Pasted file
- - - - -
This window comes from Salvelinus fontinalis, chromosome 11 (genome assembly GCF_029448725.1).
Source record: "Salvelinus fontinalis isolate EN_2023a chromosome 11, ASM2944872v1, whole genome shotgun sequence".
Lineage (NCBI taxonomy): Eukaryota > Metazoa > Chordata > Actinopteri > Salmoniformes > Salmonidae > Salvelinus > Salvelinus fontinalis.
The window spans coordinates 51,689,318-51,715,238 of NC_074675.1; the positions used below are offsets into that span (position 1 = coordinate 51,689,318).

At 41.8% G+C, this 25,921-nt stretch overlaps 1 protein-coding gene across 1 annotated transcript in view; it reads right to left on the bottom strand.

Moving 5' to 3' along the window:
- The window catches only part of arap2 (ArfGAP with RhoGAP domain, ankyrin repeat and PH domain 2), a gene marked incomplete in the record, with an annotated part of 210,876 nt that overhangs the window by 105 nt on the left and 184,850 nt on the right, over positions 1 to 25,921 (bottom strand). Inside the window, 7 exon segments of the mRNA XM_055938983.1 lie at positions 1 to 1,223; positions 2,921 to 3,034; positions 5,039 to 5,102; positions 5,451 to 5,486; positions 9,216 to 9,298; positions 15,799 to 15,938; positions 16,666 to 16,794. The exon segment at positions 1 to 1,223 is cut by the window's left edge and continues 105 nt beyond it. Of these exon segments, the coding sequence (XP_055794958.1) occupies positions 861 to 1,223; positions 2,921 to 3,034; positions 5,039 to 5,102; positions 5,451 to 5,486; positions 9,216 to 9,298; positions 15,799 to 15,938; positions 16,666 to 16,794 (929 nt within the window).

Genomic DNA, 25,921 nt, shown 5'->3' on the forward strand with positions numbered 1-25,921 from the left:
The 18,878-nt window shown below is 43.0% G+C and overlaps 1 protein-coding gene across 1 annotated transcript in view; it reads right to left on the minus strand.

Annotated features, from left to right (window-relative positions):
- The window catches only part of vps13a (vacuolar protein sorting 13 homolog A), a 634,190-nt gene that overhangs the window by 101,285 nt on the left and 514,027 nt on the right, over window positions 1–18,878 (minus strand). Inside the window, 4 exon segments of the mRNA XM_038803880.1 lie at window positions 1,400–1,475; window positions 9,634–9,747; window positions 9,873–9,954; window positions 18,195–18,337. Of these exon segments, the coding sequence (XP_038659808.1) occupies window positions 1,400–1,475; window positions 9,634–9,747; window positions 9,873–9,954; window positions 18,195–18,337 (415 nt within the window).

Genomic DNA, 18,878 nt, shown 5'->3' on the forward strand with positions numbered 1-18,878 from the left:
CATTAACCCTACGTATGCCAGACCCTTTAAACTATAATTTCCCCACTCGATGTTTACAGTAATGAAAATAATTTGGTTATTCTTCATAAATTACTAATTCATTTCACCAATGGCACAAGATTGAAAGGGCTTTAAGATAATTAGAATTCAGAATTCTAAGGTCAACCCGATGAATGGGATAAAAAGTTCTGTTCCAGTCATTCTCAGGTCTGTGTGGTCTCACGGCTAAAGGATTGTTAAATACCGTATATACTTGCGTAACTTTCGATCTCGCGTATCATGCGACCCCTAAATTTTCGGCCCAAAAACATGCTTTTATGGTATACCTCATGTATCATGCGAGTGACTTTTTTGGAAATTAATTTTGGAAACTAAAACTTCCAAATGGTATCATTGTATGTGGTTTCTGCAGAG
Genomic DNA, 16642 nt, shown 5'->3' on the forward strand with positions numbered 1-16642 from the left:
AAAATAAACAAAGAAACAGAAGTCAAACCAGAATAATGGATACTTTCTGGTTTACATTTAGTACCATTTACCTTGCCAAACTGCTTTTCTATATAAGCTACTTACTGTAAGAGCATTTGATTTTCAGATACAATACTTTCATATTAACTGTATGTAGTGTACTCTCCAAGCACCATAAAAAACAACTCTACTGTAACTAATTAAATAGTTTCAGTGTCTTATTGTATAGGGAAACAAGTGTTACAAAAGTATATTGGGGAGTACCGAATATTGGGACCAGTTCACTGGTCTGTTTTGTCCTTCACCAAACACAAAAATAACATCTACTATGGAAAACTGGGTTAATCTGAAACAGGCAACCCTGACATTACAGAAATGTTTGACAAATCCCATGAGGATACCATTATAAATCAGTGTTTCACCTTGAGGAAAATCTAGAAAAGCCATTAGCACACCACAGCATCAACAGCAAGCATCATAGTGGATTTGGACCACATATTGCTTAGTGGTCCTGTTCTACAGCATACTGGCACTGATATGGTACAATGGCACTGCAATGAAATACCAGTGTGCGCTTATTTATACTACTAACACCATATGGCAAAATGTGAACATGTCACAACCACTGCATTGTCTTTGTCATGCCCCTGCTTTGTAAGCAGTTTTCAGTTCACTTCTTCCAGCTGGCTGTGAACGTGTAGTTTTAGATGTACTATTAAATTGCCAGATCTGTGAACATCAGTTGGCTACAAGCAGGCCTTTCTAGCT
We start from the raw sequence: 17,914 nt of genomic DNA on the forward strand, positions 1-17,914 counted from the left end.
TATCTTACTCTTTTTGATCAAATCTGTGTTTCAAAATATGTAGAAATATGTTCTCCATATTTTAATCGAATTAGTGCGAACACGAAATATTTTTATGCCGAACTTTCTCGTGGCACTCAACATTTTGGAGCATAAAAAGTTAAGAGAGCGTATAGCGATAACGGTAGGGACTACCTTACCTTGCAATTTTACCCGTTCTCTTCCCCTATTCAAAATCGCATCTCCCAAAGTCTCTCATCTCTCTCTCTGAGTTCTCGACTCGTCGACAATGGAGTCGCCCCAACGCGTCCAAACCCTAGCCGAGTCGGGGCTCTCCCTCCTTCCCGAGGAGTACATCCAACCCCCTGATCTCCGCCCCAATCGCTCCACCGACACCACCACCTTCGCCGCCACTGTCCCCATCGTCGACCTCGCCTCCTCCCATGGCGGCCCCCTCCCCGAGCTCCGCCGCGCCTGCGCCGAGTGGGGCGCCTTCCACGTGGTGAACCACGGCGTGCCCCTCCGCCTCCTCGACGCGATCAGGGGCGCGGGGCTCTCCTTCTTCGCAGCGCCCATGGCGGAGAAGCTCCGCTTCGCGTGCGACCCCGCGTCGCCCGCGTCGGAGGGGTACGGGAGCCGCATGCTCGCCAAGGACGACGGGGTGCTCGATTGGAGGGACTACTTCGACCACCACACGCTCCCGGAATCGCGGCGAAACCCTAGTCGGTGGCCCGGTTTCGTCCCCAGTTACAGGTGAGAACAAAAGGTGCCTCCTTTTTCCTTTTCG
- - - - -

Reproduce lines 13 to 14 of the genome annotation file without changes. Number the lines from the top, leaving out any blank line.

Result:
CATTAACCCTACGTATGCCAGACCCTTTAAACTATAATTTCCCCACTCGATGTTTACAGTAATGAAAATAATTTGGTTATTCTTCATAAATTACTAATTCATTTCACCAATGGCACAAGATTGAAAGGGCTTTAAGATAATTAGAATTCAGAATTCTAAGGTCAACCCGATGAATGGGATAAAAAGTTCTGTTCCAGTCATTCTCAGGTCTGTGTGGTCTCACGGCTAAAGGATTGTTAAATACCGTATATACTTGCGTAACTTTCGATCTCGCGTATCATGCGACCCCTAAATTTTCGGCCCAAAAACATGCTTTTATGGTATACCTCATGTATCATGCGAGTGACTTTTTTGGAAATTAATTTTGGAAACTAAAACTTCCAAATGGTATCATTGTATGTGGTTTCTGCAGAG
Genomic DNA, 16642 nt, shown 5'->3' on the forward strand with positions numbered 1-16642 from the left: